Ocean acidification threatens the U.S. economy

Ocean Acidification Threatens the U.S. Economy

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A new federal report points to major potential losses in key fisheries and protective coral reefs

Ocean acidification threatens to cause billions of dollars in damage to the U.S. economy, harming everything from crabs in Alaska to coral reefs in Florida and the Caribbean, NOAA researchers said in a new report.

Carbon dioxide emissions and ocean acidification are occurring at an “unprecedented” rate, deteriorating valuable fisheries and tourist destinations across the United States and its territories, NOAA said in a draft research plan for ocean acidification.

“Commercial, subsistence and recreational fishing [and] tourism and coral ecosystems” will likely be damaged by ocean acidification, the plan said. Multibillion-dollar fisheries such as West Coast Dungeness crab, Alaska king crab and New England sea scallops are vulnerable. So are Florida’s coral reefs, an asset valued at $8.5 billion.

Implicating human activities such as burning fossil fuels, the plan said that ocean acidification “is driven by the growing amount of anthropogenic carbon dioxide absorbed and dissolved in the upper ocean.” Ocean acidification makes it hard for some marine organisms such as lobsters, oysters and coral to build shells and skeletons.

The 172-page draft research plan draws on hundreds of studies and describes how NOAA will continue to analyze ocean acidification in the 2020s as part of a congressional mandate. The NOAA plan is unique in that it assesses the threat of ocean acidification nationwide, in contrast to other research that might focus on a specific part of the country.

Two U.S. regions appear particularly endangered: Alaska, with its lucrative seafood industry, and the Florida Keys, Puerto Rico and the U.S. Virgin Islands, whose coral reefs attract tourists and protect against flood damage and coastal erosion.

“Alaska waters are especially vulnerable to OA,” the research plan said, using the acronym for ocean acidification. Most vulnerable are Alaska communities that rely on subsistence crab harvests and communities with fishing economies.

Alaska’s seafood industry employs more than 50,000 people, pays $2 billion a year in wages, and includes the nation’s largest and most valuable crab fishery. It also is an essential part of the state’s culture and identity, which ocean acidification jeopardizes.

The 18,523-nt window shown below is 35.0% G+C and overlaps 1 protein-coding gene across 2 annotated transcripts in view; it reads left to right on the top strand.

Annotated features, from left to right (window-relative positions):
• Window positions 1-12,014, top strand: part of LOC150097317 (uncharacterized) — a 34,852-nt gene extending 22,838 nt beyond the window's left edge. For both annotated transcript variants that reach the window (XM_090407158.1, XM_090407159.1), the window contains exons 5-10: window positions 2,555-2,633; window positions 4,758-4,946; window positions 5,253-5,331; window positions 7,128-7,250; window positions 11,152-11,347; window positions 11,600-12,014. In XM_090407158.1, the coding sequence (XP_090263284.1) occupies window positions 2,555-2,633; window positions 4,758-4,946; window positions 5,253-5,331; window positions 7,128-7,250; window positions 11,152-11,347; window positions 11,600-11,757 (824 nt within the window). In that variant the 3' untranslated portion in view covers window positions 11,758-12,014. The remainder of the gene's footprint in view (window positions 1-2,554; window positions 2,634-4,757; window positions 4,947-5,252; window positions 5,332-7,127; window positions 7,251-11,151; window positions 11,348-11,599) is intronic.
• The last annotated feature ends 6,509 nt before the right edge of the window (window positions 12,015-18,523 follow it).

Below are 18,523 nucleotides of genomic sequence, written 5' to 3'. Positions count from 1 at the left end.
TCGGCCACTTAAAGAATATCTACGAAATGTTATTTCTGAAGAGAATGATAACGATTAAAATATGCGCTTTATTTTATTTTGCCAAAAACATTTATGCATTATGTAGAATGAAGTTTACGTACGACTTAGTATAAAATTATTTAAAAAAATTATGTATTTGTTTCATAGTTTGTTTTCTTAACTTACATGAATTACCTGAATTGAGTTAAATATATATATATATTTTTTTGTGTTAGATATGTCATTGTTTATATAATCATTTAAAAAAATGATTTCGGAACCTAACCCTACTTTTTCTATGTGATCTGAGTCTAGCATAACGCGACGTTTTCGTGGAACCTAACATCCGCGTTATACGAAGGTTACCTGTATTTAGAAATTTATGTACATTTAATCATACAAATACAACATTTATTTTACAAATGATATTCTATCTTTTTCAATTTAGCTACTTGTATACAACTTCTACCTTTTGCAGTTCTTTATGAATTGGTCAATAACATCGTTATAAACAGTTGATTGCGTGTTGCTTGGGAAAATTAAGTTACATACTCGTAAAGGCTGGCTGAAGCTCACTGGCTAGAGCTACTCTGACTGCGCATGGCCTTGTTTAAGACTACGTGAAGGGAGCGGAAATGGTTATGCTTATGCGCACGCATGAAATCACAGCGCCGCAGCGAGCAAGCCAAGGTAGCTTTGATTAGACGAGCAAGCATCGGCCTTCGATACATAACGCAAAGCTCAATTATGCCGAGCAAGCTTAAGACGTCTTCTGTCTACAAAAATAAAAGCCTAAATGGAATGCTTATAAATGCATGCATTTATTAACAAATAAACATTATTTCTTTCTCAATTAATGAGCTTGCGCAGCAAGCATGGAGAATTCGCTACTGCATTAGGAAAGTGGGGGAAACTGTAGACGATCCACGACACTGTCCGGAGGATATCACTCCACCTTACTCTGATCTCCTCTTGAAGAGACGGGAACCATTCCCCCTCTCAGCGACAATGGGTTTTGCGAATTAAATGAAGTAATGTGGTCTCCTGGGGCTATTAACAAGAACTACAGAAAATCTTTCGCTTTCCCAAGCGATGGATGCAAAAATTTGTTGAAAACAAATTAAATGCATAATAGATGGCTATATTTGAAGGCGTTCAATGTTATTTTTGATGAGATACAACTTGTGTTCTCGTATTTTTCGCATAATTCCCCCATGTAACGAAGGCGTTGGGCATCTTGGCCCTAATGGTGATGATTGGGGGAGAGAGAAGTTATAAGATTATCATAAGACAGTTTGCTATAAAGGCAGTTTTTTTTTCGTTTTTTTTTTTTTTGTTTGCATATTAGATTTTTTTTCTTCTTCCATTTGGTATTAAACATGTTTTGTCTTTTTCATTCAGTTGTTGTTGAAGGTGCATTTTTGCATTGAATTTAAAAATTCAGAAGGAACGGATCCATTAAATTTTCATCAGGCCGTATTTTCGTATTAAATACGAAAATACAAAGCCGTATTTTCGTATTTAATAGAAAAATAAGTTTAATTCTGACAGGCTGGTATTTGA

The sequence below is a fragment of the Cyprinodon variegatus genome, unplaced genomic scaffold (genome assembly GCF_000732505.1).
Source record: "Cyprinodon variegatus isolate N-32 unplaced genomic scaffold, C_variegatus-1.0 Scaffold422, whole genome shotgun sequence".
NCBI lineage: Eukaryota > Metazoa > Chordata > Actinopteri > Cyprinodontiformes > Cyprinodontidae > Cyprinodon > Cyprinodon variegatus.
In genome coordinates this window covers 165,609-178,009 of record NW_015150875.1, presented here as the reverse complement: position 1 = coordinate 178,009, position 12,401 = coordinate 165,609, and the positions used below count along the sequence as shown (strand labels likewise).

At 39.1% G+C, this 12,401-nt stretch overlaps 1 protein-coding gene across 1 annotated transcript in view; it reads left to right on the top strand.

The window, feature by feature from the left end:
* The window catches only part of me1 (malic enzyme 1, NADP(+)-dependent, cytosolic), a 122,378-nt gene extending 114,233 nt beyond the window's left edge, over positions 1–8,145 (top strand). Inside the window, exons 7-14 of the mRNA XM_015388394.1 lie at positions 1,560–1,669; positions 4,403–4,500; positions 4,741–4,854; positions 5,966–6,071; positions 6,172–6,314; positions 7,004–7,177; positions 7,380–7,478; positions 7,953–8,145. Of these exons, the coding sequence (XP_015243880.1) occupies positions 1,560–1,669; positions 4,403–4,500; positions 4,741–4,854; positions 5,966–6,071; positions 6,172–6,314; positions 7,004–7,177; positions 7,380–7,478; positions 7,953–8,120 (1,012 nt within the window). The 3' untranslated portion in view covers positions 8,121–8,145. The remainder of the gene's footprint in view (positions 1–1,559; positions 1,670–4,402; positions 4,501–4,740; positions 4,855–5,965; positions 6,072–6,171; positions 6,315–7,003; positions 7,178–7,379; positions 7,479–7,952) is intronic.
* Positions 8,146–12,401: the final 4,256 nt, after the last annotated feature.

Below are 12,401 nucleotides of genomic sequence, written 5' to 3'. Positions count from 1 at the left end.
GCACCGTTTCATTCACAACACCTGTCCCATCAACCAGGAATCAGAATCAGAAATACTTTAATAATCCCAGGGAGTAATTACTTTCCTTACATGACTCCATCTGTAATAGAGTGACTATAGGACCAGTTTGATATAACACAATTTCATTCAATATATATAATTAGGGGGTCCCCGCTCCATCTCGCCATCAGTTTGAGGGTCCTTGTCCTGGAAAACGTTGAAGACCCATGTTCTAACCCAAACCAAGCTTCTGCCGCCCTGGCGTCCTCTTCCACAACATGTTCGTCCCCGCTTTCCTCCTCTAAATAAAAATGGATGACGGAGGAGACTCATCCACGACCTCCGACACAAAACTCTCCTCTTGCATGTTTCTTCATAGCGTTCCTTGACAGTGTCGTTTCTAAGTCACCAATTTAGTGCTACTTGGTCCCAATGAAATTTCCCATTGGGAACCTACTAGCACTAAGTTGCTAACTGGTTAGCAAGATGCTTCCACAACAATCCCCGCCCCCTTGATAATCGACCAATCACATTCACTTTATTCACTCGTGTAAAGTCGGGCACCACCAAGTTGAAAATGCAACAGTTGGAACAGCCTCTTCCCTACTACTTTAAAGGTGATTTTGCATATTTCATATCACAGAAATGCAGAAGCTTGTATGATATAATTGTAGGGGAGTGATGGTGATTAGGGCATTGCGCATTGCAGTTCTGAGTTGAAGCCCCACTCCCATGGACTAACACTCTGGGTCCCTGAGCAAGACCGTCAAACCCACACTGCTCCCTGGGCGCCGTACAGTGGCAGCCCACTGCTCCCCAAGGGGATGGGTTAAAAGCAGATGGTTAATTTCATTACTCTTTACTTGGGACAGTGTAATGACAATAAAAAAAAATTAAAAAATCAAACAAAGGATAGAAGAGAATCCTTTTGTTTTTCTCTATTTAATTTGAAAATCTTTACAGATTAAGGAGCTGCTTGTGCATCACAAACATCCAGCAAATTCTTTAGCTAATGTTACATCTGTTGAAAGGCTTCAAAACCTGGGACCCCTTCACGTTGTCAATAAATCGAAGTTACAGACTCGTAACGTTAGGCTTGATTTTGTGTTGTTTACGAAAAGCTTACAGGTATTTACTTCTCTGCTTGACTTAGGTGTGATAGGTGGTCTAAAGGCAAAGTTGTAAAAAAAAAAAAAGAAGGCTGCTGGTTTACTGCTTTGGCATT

“The harvest of marine resources plays a critical role in the identities and well-being of Alaska communities,” NOAA’s research plan said. “More so than any other Americans, Alaskans rely upon subsistence harvests of marine resources to meet their daily nutritional needs.”

In the Florida Keys, Puerto Rico and the Virgin Islands, ocean acidification is creating “a great urgency” because the region features sensitive coral reef ecosystems and commercially important fisheries, NOAA said.

Coral reefs in southeast Florida generate $4.4 billion in annual sales, $2 billion in income, and 70,400 full- and part-time jobs — “much of which will be threatened due to OA’s effects on reef-building corals,” NOAA said.

Though valued largely for their beauty, coral reefs also “can substantially reduce” coastal flooding and erosion by dissipating the energy of waves hitting the shore, NOAA said. An April report by the U.S. Geological Survey found that coastal reefs protect economic activity worth $319 million a year in Florida, $118 million a year in Puerto Rico and $25 million a year in the Virgin Islands.

NOAA has not officially released its 2020-2029 research plan for ocean acidification. A draft became public in December when it was posted by NOAA’s Science Advisory Board, whose reviewers called it a “brilliant research plan.”

“This research plan captures NOAA’s extraordinary effort to improve the ability to understand, protect, manage, and restore ecosystems that support healthy fisheries, increase opportunities for aquaculture, and balance conservation with tourism and recreation,” wrote reviewers Joellen Russell of the University of Arizona, Irina Marinov of the University of Pennsylvania and Nancy Williams of the University of South Florida.

A 2009 federal law requires NOAA to monitor and research the potential effects of ocean acidification and to suggest adaptation and conservation steps.

Congress has strongly supported NOAA’s ocean acidification program. The fiscal 2020 budget approved in December provides $14 million — more than double the $6 million the program got in fiscal 2014.

NOAA’s proposed research plan highlights the potential harm of ocean acidification along the Pacific coast and parts of the Atlantic coast. In New England and Mid-Atlantic states as far south as North Carolina, the vulnerability to ocean acidification is “high to medium-high.”

On the West Coast, the largest economic harm likely will occur from Northern California to northern Washington due to “declines in Dungeness crab and groundfish.”

But the plan finds uncertainty in other places.

The impacts of ocean acidification on fisheries and aquaculture in the southeast Atlantic and Gulf of Mexico “are poorly understood” because research on the issue is “scarce,” NOAA said.

In the Great Lakes, which are experiencing acidification even though they are fresh water, the potential impacts “are largely unknown at this time,” NOAA said.

Thomas Frank, E&E News, 3 January 2020. Article.

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